Students create NCAA March Madness predictive analysis via Google Cloud

Google recruited students to produce tournament data analysis to illustrate how organizations can take advantage of its different tools for analytics, machine learning and more.
Written by Stephanie Condon, Senior Writer

Last year, as it began a formal relationship with the NCAA as its official cloud provider, Google Cloud showcased its data analytics and machine learning tools with live predictive TV ads during the NCAA tournament, as well as game and data analysis. This year, it's taking the campaign a step further -- Google has recruited around 30 college students to deliver the March Madness analysis. The student-led analysis is intended to illustrate the accessible nature of Google's analytics and machine learning tools.

At g.co/marchmadness, you'll be able to check out information as the tournament is happening, including descriptive and predictive analysis. Real-time dashboards -- surfaced via Data Studio, Google's free dashboarding and visualization tool -- will provide analysis of concepts like "score control." 

"Score control" quantifies how teams manage the score over a game. That includes how well  a team plays once they take the lead, when they're in a deficit and how much time they're controlling the game.

"That kind of information doesn't exist in box scores," Google Cloud advocate Eric Schmidt said to ZDNet.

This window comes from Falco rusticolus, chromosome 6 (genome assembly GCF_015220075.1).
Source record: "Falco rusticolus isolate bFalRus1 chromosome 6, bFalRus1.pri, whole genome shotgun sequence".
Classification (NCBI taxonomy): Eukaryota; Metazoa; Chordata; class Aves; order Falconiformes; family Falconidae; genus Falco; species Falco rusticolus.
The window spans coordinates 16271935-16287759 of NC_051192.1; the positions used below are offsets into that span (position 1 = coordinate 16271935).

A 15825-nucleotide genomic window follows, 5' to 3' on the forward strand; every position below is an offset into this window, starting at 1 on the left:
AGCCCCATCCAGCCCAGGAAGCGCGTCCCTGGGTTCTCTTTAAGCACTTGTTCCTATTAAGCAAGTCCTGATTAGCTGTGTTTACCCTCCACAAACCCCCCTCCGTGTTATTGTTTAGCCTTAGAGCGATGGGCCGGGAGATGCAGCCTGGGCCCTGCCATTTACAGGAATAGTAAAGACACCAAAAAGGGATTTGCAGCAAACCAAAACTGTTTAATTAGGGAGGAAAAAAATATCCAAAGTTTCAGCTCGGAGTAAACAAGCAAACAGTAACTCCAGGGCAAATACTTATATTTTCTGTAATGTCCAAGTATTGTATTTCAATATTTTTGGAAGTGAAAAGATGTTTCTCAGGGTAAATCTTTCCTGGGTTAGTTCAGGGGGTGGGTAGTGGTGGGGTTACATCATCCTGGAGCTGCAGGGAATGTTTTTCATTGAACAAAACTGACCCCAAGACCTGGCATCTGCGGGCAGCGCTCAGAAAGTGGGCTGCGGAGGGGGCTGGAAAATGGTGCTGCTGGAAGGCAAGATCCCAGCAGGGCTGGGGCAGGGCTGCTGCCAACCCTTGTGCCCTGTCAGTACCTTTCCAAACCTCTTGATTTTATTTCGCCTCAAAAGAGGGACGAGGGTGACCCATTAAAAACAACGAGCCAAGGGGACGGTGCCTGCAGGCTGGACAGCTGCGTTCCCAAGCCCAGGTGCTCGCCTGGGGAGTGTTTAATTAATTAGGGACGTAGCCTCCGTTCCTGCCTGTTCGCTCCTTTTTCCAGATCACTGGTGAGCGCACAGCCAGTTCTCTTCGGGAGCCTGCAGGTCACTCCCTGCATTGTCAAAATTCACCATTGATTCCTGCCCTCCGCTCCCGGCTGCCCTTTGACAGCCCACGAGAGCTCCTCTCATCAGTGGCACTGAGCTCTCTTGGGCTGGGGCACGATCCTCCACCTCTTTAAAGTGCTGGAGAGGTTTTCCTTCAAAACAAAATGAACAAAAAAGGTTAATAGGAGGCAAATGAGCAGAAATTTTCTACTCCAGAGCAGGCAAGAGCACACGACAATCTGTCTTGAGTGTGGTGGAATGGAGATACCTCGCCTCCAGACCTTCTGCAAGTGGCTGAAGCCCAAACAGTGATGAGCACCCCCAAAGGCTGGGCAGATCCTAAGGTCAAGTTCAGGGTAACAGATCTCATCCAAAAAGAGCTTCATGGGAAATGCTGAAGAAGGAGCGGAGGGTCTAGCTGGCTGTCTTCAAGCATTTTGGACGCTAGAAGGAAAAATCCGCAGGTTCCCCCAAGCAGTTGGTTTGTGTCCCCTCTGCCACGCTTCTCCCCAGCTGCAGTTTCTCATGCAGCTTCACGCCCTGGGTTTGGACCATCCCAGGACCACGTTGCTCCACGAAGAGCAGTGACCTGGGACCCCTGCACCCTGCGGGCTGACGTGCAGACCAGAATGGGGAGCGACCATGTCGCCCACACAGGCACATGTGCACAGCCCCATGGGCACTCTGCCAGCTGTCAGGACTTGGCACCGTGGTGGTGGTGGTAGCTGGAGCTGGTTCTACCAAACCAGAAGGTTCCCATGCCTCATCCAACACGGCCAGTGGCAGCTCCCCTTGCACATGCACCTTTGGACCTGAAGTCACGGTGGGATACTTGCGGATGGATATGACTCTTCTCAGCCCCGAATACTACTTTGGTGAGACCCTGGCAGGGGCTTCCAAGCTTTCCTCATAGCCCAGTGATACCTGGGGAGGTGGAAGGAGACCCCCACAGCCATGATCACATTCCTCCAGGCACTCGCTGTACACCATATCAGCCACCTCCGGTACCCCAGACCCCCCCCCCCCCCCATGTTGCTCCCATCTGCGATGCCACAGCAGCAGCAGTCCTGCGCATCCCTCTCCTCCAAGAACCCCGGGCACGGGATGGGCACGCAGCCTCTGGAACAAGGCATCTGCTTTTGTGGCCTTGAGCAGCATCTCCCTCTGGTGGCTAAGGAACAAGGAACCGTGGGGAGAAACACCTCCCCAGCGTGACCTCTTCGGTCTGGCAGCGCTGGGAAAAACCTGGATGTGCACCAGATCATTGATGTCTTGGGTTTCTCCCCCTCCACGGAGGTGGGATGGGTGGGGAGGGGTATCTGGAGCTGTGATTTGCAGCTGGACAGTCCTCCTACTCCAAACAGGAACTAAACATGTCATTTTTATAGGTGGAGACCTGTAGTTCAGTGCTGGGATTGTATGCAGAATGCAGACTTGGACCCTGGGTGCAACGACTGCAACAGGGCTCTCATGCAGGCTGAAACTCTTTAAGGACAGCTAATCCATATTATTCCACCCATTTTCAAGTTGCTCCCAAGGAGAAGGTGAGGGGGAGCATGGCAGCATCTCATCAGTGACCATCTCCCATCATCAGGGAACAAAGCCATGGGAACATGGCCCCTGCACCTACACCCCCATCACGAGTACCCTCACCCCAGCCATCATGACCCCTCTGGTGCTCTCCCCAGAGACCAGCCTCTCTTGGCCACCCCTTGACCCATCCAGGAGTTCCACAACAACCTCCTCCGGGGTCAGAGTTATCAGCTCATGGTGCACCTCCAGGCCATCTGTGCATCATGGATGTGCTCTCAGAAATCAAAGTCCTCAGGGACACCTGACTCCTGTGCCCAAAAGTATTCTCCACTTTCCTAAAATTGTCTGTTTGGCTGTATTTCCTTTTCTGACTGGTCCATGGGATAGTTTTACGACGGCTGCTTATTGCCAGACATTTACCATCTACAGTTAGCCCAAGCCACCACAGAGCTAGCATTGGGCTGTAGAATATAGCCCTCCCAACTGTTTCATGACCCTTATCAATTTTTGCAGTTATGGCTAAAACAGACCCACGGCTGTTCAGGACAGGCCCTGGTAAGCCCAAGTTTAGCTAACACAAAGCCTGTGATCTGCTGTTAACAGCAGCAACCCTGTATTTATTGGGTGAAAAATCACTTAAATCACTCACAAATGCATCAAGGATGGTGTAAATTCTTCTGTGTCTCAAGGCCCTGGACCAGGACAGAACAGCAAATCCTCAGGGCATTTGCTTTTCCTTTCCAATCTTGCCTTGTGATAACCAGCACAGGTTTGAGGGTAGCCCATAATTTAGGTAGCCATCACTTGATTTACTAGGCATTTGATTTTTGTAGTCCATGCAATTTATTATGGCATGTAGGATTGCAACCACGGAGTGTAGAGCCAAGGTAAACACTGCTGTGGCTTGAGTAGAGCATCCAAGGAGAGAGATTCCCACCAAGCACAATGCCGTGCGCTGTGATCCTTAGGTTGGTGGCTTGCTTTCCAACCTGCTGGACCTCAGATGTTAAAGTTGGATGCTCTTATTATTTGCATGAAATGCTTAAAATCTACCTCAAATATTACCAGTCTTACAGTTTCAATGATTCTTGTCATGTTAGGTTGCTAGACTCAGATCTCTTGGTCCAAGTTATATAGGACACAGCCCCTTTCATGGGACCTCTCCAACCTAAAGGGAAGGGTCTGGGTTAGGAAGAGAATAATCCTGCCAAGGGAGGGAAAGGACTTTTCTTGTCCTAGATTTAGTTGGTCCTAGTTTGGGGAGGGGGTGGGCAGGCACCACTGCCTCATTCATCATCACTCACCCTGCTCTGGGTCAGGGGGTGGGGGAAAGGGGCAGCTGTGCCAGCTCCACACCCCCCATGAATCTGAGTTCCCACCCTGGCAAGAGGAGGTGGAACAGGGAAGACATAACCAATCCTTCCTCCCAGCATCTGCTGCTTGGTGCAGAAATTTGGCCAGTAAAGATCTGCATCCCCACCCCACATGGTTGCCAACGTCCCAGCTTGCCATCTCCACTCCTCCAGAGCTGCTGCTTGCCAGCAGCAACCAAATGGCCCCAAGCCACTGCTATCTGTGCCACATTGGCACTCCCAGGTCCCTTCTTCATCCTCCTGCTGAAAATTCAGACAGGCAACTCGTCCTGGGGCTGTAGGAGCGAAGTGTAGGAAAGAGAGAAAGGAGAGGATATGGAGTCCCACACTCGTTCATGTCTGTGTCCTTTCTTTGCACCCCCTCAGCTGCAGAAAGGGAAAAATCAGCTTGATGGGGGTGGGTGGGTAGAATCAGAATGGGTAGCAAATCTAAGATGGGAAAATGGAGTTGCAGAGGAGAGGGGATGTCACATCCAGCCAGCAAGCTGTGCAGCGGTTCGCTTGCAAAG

From there, you can also access training that will teach you how to develop workflows to produce similar insights, or to apply Google's tools to your own use cases such as demand forecasting or sales analysis.

Like last year, the March Madness analysis was built in a serverless, managed environment using tools like Google Cloud Dataflow and BigQuery. This year, it also leveraged Cloud Composer, Cloud Scheduler and Cloud Functions. For exploratory data analysis, students used two Google Cloud optimized data science environments: Colab and Deep Learning VM images. They mainly used BigQuery ML to train, evaluate, and serve predictive models.

To prepare for the tournament, Google back in January partnered with MIT to host a hackathon for students from across the US. The students explored the analytics environment Google built for the NCAA, and at the end of the day, there were 17 projects presented. From there, Google chose about 30 students to build metrics for evaluating college basketball teams. The students were directed to create metrics for typically qualitative factors like a team's "explosiveness." To measure "explosiveness," they explored data around variables like dunks and scoring runs.

While the students worked alongside Google Cloud mentors, Schmidt said the hackathon was intentionally designed to mirror the experience Google enterprise customers may have as they consider how to leverage their data.

"We intentionally did not prime or coach [the students] up front on how to use the tools," he said. "We presented them with a formulation -- go explore an idea around 'explosiveness' -- and gave them high-level guidance on where this data lives inside of these tools and let them go on the journey of how pieces of information fit together, how could you query them."

Depending on their skill sets -- whether that included SQL, Python or R, for instance -- students could approach the data differently.

"With enterprise customers... we assume you're going to bring the existing knowledge you have around your domain," Schmidt said. "The initial user experience around cloud should be one that's very natural."

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